Refugees set to relocate to Texas left without a place to go

FILE - In this Jan. 14, 2016 file photo, Syrian refugees inside the border wait to be approved to get into Jordan, in the Hadalat reception area, near the northeastern Jordanian border with Syria, and Iraq, near the town of Ruwaished, Jordan. The Senate will consider new rigorous screening procedures for Syrian and Iraqi refugees seeking to enter the United States as national security looms large for voters in an election year. (AP Photo/Raad Adayleh, File)

AUSTIN (KXAN) — President Donald Trump’s executive order is impacting refugees that were told they were going to relocate in Texas.

Despite having already gone through the vetting process, the future of 57 refugees are in limbo Tuesday morning. According to Refugee Services of Texas (RST), they were a part of the 112 people expected to come to Texas this week, but only 55 will be able to do so.

The other refugees have been refused because they come from the seven countries mentioned in the president’s ban. Under the order, over the next 90 days travelers from Syria, Iran, Iraq, Yemen, Sudan, Somalia, and Libya are banned from entering the U.S.

As of Tuesday afternoon, RST says the federal government has granted waivers to permit 872 refugees into the country this week, excluding refugees from the banned countries. A spokesperson for RST says they believe the last day for refugee arrivals through the U.S. Refugee Admissions Program is Feb. 2. These 872 refugees were already “in transit” before the order took effect. Of those 872, 55 of these refugees (originating from Afghanistan, Burundi, Democratic Republic of Congo, Eritea and Rwanda) will arrive at three RST locations across Texas. In Austin, 12 refugees will arrive Thursday.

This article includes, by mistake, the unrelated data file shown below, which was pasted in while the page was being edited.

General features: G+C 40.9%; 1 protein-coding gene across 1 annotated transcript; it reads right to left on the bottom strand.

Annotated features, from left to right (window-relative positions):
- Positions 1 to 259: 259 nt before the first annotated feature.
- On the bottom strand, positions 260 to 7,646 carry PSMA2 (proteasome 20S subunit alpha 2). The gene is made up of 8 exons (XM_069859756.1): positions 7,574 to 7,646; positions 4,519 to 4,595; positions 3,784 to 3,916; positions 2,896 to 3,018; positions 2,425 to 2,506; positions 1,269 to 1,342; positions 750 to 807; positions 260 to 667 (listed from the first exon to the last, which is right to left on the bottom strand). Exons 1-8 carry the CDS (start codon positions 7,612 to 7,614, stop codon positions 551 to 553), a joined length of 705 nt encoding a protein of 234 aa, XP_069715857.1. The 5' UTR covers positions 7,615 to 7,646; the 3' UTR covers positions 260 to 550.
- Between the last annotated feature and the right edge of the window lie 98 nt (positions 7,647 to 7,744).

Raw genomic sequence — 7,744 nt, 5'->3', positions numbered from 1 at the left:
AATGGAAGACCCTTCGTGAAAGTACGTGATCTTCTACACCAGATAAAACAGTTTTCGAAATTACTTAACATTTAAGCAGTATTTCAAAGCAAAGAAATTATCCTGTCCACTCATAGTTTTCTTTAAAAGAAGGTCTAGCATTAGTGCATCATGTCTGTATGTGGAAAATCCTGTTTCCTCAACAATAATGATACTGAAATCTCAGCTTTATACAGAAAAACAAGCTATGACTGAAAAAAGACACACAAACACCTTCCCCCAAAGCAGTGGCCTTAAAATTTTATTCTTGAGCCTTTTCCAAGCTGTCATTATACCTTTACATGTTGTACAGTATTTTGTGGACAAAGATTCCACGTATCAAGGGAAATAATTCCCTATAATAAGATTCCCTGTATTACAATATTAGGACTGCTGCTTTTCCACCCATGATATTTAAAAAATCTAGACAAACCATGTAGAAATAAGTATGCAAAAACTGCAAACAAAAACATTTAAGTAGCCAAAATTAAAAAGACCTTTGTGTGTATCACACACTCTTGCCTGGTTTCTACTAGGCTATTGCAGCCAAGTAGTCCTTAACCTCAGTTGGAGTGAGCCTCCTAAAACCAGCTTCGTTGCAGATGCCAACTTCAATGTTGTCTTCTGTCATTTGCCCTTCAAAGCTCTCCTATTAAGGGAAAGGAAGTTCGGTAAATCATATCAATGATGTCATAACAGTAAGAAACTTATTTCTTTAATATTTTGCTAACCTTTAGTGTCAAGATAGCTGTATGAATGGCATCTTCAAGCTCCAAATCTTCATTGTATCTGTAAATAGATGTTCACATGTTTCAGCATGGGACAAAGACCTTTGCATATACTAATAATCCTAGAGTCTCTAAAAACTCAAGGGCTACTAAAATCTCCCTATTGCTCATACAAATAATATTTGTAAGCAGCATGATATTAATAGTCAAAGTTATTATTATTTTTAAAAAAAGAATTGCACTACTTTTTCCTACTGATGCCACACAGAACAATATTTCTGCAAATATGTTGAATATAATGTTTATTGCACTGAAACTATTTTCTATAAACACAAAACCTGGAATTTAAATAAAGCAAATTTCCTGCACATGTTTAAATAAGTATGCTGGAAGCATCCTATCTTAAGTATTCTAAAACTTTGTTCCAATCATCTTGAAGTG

After the state withdrew from the Refugee Resettlement Program last year, RST officials say they’re left with funding gaps. The agency helps refugees by providing numerous services. Texas pulled out of the program after Governor Abbott said the federal government did not address the state’s security concerns.

The state wanted the Federal Bureau of Investigations and the National Intelligence departments to provide assurances that refugees who resettle in Texas do not pose a security threat as well as guarantee that Texas would not take in more refugees than the year before. Texas gave the federal government an ultimatum to respond, which they did not.

“Over 70 percent of these refugees are women and children, and over 70 percent of these individuals were coming to the U.S. to join family members who already live here,” said Aaron Rippenkroeger, President & CEO of Refugee Services of Texas.

In 2016, Texas sued the federal government to stop Syrian refugees from coming to Texas, but a Judge dismissed the lawsuit. The state filed an appeal in August.

Refugees relocated to Texas 2015 2016
Amarillo 284 264
Austin 500 567
Dallas 523 702
Fort Worth 382 581
Houston 185   273  
Total 1,874 2,387

Screening process

To be allowed entry into the country refugees first have to apply through the United Nations. Then, security officials with the state department processes the applications; including background checks and bio-metric screenings.

The whole process can take up to two years. If a refugee passes those checks, they are placed with one of the nine national resettlement organizations.

The refugees are then matched up with local non-profits contracted by the state to get federal money. They help the refugees learn English, find jobs, and schools for their children.

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